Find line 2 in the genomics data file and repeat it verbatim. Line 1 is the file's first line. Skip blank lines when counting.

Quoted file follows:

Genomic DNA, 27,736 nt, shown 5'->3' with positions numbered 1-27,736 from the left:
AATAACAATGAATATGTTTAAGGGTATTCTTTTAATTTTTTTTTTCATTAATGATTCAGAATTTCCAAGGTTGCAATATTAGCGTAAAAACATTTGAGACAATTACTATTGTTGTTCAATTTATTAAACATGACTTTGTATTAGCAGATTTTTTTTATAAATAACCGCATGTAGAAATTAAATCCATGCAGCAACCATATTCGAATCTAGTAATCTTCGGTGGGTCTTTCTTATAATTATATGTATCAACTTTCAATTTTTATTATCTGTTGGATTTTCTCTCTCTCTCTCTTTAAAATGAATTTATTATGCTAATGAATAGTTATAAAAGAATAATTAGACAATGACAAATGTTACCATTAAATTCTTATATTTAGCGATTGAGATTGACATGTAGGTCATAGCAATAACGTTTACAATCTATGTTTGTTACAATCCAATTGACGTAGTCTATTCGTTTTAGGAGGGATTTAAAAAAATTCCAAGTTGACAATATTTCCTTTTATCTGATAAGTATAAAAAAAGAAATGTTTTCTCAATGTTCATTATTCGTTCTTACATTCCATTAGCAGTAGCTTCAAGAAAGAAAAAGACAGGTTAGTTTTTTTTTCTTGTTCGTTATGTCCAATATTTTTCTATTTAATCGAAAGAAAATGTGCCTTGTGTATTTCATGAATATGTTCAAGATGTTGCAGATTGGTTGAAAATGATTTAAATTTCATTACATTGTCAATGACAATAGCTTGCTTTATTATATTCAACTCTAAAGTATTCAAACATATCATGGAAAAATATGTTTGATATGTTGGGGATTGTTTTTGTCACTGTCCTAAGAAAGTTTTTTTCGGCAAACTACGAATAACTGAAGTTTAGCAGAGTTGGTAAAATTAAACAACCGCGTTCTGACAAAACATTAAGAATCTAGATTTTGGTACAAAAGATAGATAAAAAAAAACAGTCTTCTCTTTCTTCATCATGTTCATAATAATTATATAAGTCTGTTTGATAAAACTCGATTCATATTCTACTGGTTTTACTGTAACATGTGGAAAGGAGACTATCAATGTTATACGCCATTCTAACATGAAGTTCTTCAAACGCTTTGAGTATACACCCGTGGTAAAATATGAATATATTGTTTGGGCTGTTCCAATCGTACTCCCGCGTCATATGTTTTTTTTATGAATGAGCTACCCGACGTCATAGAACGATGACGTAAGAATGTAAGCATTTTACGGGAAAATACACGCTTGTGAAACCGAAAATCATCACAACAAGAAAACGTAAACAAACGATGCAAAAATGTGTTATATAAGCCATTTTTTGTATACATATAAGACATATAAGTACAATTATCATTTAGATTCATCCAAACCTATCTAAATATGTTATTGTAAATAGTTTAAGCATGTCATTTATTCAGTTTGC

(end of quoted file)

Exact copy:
AATAACAATGAATATGTTTAAGGGTATTCTTTTAATTTTTTTTTTCATTAATGATTCAGAATTTCCAAGGTTGCAATATTAGCGTAAAAACATTTGAGACAATTACTATTGTTGTTCAATTTATTAAACATGACTTTGTATTAGCAGATTTTTTTTATAAATAACCGCATGTAGAAATTAAATCCATGCAGCAACCATATTCGAATCTAGTAATCTTCGGTGGGTCTTTCTTATAATTATATGTATCAACTTTCAATTTTTATTATCTGTTGGATTTTCTCTCTCTCTCTCTTTAAAATGAATTTATTATGCTAATGAATAGTTATAAAAGAATAATTAGACAATGACAAATGTTACCATTAAATTCTTATATTTAGCGATTGAGATTGACATGTAGGTCATAGCAATAACGTTTACAATCTATGTTTGTTACAATCCAATTGACGTAGTCTATTCGTTTTAGGAGGGATTTAAAAAAATTCCAAGTTGACAATATTTCCTTTTATCTGATAAGTATAAAAAAAGAAATGTTTTCTCAATGTTCATTATTCGTTCTTACATTCCATTAGCAGTAGCTTCAAGAAAGAAAAAGACAGGTTAGTTTTTTTTTCTTGTTCGTTATGTCCAATATTTTTCTATTTAATCGAAAGAAAATGTGCCTTGTGTATTTCATGAATATGTTCAAGATGTTGCAGATTGGTTGAAAATGATTTAAATTTCATTACATTGTCAATGACAATAGCTTGCTTTATTATATTCAACTCTAAAGTATTCAAACATATCATGGAAAAATATGTTTGATATGTTGGGGATTGTTTTTGTCACTGTCCTAAGAAAGTTTTTTTCGGCAAACTACGAATAACTGAAGTTTAGCAGAGTTGGTAAAATTAAACAACCGCGTTCTGACAAAACATTAAGAATCTAGATTTTGGTACAAAAGATAGATAAAAAAAAACAGTCTTCTCTTTCTTCATCATGTTCATAATAATTATATAAGTCTGTTTGATAAAACTCGATTCATATTCTACTGGTTTTACTGTAACATGTGGAAAGGAGACTATCAATGTTATACGCCATTCTAACATGAAGTTCTTCAAACGCTTTGAGTATACACCCGTGGTAAAATATGAATATATTGTTTGGGCTGTTCCAATCGTACTCCCGCGTCATATGTTTTTTTTATGAATGAGCTACCCGACGTCATAGAACGATGACGTAAGAATGTAAGCATTTTACGGGAAAATACACGCTTGTGAAACCGAAAATCATCACAACAAGAAAACGTAAACAAACGATGCAAAAATGTGTTATATAAGCCATTTTTTGTATACATATAAGACATATAAGTACAATTATCATTTAGATTCATCCAAACCTATCTAAATATGTTATTGTAAATAGTTTAAGCATGTCATTTATTCAGTTTGC